FOOD SCRAP DROP-OFF PROGRAM
Through this program, New York City residents can take their kitchen food scraps (see full list below) to a convenient drop-off site at New Amsterdam Market every Sunday, starting May 13. These valuable materials will be taken to Governors Island, where they will by composted by Earth Matter NY.
The Earth Matter Compost Learning Center is located at Picnic Point on the island, where food scraps are processed into earth-enriching compost with the help of worms, chickens, and goats. The Center is open to visitors every Saturday and Sunday through the end of September, from 12 to 4 pm.
This initiative is part of the NYC Compost Project Local Organics Recovery Program, funded by the New York City Department of Sanitation, Bureau of Waste Prevention, Reuse, and Recycling. Since the 1990's, this innovative Bureau has developed and managed one of the country's most innovative urban organic waste recycling systems which includes municipal leaf collection and composting, the Rikers Island food waste composting facility, public education programs at the city's four Botanical Gardens, and the distribution of free compost to residents, institutions, community gardens, and parks in all five boroughs.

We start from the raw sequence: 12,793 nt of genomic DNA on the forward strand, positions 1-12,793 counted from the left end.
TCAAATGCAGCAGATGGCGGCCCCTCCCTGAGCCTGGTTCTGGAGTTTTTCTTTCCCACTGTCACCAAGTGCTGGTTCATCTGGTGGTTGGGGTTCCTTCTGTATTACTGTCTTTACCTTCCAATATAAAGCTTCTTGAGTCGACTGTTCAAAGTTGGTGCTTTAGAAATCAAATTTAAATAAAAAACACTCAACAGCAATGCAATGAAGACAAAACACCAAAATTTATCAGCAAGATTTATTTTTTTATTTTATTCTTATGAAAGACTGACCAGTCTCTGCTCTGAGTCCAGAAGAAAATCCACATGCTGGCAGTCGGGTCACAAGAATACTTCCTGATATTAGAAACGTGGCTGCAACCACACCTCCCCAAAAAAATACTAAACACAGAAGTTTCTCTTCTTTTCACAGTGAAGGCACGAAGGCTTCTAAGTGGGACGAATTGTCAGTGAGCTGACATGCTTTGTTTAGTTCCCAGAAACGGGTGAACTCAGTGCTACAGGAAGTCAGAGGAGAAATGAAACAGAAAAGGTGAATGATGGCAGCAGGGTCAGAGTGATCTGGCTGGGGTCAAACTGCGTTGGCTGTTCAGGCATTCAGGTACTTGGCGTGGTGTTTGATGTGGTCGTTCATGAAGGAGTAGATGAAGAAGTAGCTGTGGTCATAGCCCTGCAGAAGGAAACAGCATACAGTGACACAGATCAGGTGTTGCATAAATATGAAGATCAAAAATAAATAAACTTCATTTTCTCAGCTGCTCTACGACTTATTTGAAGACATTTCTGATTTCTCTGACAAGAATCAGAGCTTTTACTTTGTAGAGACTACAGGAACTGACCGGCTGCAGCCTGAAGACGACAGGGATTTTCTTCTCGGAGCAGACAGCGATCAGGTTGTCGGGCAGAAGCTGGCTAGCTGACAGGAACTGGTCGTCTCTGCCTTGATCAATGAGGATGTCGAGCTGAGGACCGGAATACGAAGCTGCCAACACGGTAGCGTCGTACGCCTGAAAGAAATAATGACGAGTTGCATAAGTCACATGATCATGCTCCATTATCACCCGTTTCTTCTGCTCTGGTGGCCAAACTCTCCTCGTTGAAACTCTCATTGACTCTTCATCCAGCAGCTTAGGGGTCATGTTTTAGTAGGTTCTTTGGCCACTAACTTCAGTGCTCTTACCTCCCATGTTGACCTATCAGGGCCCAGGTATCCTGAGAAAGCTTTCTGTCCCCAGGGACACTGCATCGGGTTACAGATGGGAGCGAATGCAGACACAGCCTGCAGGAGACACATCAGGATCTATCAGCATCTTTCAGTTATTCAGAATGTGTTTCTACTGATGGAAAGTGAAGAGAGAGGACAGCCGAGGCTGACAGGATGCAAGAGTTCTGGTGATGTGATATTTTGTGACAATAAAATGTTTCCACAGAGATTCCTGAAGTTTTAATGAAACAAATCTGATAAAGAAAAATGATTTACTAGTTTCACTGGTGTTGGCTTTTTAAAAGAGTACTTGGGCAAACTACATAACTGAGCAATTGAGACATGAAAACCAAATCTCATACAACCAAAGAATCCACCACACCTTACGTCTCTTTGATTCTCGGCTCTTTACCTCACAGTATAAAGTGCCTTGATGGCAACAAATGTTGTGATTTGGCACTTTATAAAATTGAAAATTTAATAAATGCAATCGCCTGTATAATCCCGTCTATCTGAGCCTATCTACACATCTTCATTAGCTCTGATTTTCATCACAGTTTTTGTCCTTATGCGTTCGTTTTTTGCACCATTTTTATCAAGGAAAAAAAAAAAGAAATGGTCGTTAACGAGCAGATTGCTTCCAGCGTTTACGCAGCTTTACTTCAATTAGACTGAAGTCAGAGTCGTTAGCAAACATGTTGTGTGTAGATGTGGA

The concept of community-based urban composting was pioneered in NYC in 1990 with the creation of the Lower East Side Ecology Center by its co-founders, Clyde Romero and Christine Datz-Romero. Using food scraps to make compost, a derelict city owned piece of land was transformed into a vibrant green open space, and in 1994 the Ecology Center initiated a drop off and education program at the Union Square Greenmarket. This program now collects 200 tons of food scraps each year and has inspired similar collection programs throughout the city.
Community Composting is simple: when cooking or working with plants, set aside acceptable organic materials, which can be placed in plastic bags and stored in your freezer until you take them to the market each Sunday:
fruit and vegetable cuttings, peels, pits, and seeds, and nuts
food scraps or leftovers that are not greasy
bread scraps, and cooked or uncooked rice, pasta, grains, and cereals (not greasy)
coffee grounds (including paper filters), loose tea, and tea bags
cut or dried flowers and flower stems
houseplants, plant cuttings, and potting soil
meat, chicken, or fish
greasy food scraps, fats, or oils
milk, cheese, butter, or other dairy
diseased or infested houseplants and soil
kitty litter or pet feces
WHERE TO TAKE FOOD SCRAPS
The Market Desk, usually located at the center of the market and signed "New Amsterdam Market"